Mind matters

You might find a meditation program that works for you.

MV Times

Editor’s note: The 55-Plus section of The MV Times lists dozens of activities and opportunities for readers each month. In this issue, we start a new, occasional series that takes a deeper dive into a single listing. This time, we look at Ed Merck’s twice-weekly meditation sessions, delivered via Zoom. Friday’s 9:30 am sessions are sponsored by the Edgartown Council on Aging, the Anchors. Tuesday’s 9:30 Meditation Circle is sponsored by the Unitarian Church. 

The practice of meditation has exploded in recent years. According to the latest figures from the Centers for Disease Control and Prevention, the number of people practicing some form of meditation tripled between 2012 and 2015.

Meditation has been around for thousands of years, picking up along the way a number of different practices that identify as meditation. So people often arrive at a new-to-them meditation session not knowing what to expect. Will it be a lengthy sitting in silence, such as happens at the Martha’s Vineyard Bodhi Path Buddhist Center in West Tisbury? Or more like Shakti Gawain’s short guided creative visualization meditations, recordings of which have been improving my life for decades? What about chanting? Is sound meditation really true meditation? What about mantras?  

Finding “your kind” of meditation is arguably the most difficult aspect of becoming a meditator.

Illustrative of such a search is Kay Mayhew’s experience: “Several years ago I was dealing with my inability to be reasonable, and especially to being able to respond properly in dealing with my husband when he was going through an awful lot — damage from cancer treatment and a broken hip. I knew I needed to respond, not simply react, as I’d been doing, losing my temper for the most ridiculous things. I was going to counseling, which helped a great deal, and was advised to try meditation. I tried several different Island groups; none of it seemed to work for me. Then I found Ed Merck’s group; it was as if I found the sunrise. I had come home.”

To spare potential newcomers unhelpful surprises in their search for a meditation program, Ed Merck provided The Times with a description of what to expect at his hourlong mindful meditation sessions. The classes are experiential study groups composed of three parts: guided meditation, silence, and participant sharing to explore the principles.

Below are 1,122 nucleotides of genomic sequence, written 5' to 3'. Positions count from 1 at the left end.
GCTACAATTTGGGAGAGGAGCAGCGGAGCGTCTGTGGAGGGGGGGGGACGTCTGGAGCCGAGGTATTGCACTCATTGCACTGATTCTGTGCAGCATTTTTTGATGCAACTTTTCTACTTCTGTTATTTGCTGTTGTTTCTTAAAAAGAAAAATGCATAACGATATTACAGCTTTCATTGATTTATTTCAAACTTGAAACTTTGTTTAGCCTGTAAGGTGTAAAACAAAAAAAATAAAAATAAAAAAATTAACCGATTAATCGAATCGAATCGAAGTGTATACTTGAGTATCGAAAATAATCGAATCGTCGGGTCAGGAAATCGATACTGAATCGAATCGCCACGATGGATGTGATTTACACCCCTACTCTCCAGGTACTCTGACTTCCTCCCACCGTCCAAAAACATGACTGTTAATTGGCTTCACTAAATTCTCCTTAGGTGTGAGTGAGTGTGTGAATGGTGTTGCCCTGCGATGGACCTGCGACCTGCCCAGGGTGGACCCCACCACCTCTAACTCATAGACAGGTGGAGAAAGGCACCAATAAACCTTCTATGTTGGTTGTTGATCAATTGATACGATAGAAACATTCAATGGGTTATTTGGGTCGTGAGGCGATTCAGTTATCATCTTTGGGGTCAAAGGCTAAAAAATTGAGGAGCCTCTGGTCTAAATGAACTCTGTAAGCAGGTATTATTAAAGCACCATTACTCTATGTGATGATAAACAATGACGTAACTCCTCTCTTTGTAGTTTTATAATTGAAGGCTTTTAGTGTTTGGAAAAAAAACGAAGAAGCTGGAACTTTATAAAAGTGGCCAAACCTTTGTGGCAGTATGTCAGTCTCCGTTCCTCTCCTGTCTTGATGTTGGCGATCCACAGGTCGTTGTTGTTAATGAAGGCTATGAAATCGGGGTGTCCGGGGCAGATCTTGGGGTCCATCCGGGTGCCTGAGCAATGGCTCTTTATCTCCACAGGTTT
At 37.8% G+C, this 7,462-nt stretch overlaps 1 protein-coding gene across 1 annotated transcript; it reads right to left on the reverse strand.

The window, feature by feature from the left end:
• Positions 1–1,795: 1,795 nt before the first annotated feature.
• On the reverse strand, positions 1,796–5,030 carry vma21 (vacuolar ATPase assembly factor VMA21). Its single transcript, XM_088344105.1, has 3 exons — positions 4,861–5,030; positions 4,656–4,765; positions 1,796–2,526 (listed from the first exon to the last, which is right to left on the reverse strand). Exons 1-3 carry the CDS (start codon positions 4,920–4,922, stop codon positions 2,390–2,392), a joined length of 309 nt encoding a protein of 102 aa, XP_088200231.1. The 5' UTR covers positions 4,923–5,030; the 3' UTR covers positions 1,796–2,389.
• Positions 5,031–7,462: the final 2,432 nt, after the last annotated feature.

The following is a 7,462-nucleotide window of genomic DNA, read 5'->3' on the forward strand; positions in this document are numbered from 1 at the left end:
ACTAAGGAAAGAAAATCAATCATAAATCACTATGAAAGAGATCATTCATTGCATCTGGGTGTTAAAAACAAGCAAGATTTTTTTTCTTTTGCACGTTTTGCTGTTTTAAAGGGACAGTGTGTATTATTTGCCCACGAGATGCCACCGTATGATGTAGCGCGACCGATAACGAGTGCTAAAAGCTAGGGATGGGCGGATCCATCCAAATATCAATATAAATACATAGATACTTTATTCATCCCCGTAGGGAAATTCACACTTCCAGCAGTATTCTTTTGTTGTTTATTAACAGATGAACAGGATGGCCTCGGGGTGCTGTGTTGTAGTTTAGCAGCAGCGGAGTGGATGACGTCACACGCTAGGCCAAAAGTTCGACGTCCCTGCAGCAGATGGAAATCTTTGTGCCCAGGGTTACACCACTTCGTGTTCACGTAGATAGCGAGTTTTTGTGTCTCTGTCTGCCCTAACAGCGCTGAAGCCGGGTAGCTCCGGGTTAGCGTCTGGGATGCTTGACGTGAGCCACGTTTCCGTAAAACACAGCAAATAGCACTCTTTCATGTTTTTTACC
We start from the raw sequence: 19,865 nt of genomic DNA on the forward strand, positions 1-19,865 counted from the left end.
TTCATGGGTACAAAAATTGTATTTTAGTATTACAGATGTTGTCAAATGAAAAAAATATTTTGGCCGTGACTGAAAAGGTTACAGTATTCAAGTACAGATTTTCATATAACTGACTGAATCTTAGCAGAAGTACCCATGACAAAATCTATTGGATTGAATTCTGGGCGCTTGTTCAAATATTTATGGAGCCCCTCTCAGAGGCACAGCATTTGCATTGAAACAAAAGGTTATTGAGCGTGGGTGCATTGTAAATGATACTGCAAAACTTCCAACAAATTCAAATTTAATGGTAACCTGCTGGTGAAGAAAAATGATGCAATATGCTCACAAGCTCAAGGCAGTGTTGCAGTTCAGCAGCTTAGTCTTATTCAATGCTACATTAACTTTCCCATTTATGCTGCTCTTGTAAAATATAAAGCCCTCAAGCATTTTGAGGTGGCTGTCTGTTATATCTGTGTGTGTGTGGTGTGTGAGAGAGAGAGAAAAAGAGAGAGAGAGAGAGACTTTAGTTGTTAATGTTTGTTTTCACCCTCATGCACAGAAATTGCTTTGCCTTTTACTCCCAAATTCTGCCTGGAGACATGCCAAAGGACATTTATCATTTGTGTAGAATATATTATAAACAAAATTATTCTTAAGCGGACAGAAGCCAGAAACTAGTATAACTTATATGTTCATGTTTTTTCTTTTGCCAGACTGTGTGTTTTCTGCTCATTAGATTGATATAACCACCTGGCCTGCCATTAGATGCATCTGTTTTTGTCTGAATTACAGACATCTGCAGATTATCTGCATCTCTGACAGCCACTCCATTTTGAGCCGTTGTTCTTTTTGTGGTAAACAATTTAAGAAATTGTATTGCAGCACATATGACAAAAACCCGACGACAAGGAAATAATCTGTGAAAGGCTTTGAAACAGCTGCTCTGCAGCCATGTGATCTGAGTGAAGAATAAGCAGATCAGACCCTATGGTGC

“The guided meditation is typically an exploration of spiritual themes,” Merck recently told The Times. “Among such themes have been trusting in our own goodness; releasing judgment so that we may rest peacefully in stillness and limitless love; waking up to the fullness and magnificence of who we truly are; when perfection becomes the enemy of greatness, and learning how to nourish ourselves.” Occasionally the topic will veer from the philosophical to the practical, as in recent sessions that dealt with the development of one’s personal alone-at-home practice.

“At the end of each session, people are given the opportunity to share their experience that 

morning with the group, if so moved,” according to meditator Karen Sankey. “As a result, our group has become a warm, supportive community.” 

Merck calls the sharing opportunities “deeply personal,” and has worked to make the space safe with “no crosstalk, no judging.” 

Karon Hill wrote in an email, “The messages, wisdom, and insights are voluntarily shared with each other. In sharing these, it leaves me with the feeling that we are all interconnected. In experiencing this feeling of ‘connection,’ it helps me wake up to the truth that I am not alone. We are so much more than our physical form. There is a ‘unity consciousness’ which when felt, lends itself to a sense of humility, love, and gratitude.”

Another member, Allison McKinley, said, ”The group/class feels like a ‘refuge’ to me — a community of support that extends to any and all who are interested in learning what meditation is and exploring for themself the positive impact it can have on living their life.” 

Kay Mayhew also shared that “after my husband’s death, the group helped me to cope with the change in my life.”

Off-Islander Sharon Gleason, who commutes via Zoom, shared: “Meditation gives me internal peace, when all the external influences are running amok. It brings me back to my heart, and my breathing. It enables me to be quiet with thought. Meditation has given me wonderful friendships. I hope during the off-season to visit and meet some of these mediators.”

The benefits of Ed Merck’s meditation group are summed up by another meditator, Nancy Wood: “I’ve been part of Ed’s meditation group for at least three years, maybe four, and can’t imagine being anywhere else on Tuesday mornings. What amazes me is that I can arrive with my head filled with ‘ought to’s’ and swirling thoughts, and before the hour is over, it’s as if I’ve been through some kind of settling process that smooths all of it out, and prepares me for the next round. I’m not sure how it happens. I’m only sorry that I didn’t begin meditating long before I became 94.”

To try out this particular meditation, email Ed Merck at ejm646@gmail.com.